And marginally more than if you're paying 45 cents + 2% medicare levy (& 2% budget repair levy)
     
  5. Terry_w

    Terry_w Solicitor, Finance Broker, CTA Business Member

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    Companies can help you save the 1.6% annual land tax bill in NSW too.
     
  6. MBowen

    MBowen Active Member

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    Thanks for your replies everyone. Greatly appreciated.

    Ok so it'll be funds from both my husband and i's refinance from a personal property in our names. So if we draw out $200k at the 4.63% rate and have the company pay us back the same rate that will be fine from a tax standpoint. We just can't have a lower rate? Also can we determine how much principal the company can pay back in one of these commercial loan agreements? Thanks Terry i'll look them up now.
     
  7. Terry_w

    Terry_w Solicitor, Finance Broker, CTA Business Member

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    So you will be borrowing and onlending. You will be giving the bank security for its loan - a first registered mortgage probably. Will you be taking security from the company for your loan? If not then your loan may not be on commercial terms. I don't think this is a major issue but best to seek tax advice.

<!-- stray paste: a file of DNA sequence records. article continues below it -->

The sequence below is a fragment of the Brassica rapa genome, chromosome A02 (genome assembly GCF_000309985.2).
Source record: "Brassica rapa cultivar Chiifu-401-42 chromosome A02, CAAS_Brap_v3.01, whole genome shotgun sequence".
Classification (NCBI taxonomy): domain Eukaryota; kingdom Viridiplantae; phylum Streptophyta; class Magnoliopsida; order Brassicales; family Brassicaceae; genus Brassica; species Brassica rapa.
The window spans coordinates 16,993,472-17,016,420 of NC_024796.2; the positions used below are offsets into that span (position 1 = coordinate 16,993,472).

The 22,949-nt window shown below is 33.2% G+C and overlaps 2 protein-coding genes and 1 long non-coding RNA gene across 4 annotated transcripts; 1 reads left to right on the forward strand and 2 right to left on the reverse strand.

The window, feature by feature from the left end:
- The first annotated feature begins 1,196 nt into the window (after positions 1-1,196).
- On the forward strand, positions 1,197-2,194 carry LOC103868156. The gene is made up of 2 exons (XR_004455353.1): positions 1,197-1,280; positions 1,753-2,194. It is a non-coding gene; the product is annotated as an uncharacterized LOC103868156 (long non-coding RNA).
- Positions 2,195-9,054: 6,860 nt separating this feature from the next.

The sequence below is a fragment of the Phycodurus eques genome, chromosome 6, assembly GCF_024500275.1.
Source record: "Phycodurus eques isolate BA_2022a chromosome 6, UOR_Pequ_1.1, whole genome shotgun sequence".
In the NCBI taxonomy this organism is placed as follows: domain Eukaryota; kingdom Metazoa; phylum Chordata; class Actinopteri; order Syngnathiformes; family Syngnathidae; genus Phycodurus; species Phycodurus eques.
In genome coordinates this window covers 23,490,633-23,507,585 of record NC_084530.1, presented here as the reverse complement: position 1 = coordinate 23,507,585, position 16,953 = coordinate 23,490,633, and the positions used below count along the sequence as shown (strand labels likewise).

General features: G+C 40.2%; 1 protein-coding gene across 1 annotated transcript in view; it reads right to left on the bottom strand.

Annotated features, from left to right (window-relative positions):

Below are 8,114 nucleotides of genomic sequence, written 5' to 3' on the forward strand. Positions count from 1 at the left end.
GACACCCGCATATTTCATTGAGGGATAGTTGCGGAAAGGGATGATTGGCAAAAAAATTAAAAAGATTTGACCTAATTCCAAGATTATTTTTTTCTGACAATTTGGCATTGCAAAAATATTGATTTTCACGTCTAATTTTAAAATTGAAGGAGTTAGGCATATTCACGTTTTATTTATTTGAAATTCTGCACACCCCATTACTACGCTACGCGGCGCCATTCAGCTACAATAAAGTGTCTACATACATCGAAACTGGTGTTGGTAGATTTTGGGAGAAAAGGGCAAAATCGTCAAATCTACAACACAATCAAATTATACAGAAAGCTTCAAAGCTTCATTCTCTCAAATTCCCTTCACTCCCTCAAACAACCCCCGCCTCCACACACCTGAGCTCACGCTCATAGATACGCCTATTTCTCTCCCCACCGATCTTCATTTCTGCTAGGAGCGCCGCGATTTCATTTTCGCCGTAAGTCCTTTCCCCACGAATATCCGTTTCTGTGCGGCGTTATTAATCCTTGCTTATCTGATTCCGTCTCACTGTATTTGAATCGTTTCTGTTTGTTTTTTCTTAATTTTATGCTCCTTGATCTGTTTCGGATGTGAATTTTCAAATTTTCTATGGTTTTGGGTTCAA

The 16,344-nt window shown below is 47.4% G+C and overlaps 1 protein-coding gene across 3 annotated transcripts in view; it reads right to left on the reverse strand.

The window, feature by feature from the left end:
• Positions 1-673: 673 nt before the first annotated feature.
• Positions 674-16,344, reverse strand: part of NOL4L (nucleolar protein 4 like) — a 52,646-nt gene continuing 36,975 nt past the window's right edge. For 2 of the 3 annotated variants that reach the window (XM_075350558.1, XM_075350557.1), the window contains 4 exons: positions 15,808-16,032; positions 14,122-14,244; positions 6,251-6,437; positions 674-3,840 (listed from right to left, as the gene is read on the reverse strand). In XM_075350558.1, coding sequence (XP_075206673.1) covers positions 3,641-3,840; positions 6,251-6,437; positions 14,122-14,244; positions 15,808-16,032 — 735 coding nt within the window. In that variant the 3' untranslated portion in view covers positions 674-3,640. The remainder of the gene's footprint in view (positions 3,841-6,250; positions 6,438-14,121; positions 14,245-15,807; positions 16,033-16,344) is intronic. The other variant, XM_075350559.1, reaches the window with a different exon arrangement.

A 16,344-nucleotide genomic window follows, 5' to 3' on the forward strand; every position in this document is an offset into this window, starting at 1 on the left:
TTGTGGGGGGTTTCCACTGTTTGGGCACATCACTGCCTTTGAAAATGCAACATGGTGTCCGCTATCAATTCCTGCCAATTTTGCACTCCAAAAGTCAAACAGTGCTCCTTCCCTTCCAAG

8. Paul@PFI

    Paul@PFI Tax Accounting + SMSF Business Member

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    Is there a tax benefit in the chain ?
    What is the reason for using the company (ie offset losses etc)
    all can give rise to Part IVA concerns later
     
  9. MBowen

    MBowen Active Member

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    The main reason was to avoid land tax and to have a bit of security if we were to be sued personally. Our businesses are doing quite well just don't want to pay land tax. What is part IVA?

    Hi Terry the plan was to not have security from the company.
     
  10. Paul@PFI

    Paul@PFI Tax Accounting + SMSF Business Member

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    Asset protection in a company may not be all it represents. So you own shares in a company. Lets say they are worth $1 now and then after buy property etc and it goes up in value each $1 share is worth far more based on company net assets. You own them. You have substituted land for shares ? Still an asset. A trustee in bankruptcy may query the company and your investment. .... and your capacity to be a Director. Could even find the loan was a sham and demand it be repaid. Again its your asset...now that of your trustee in bankruptcy. ...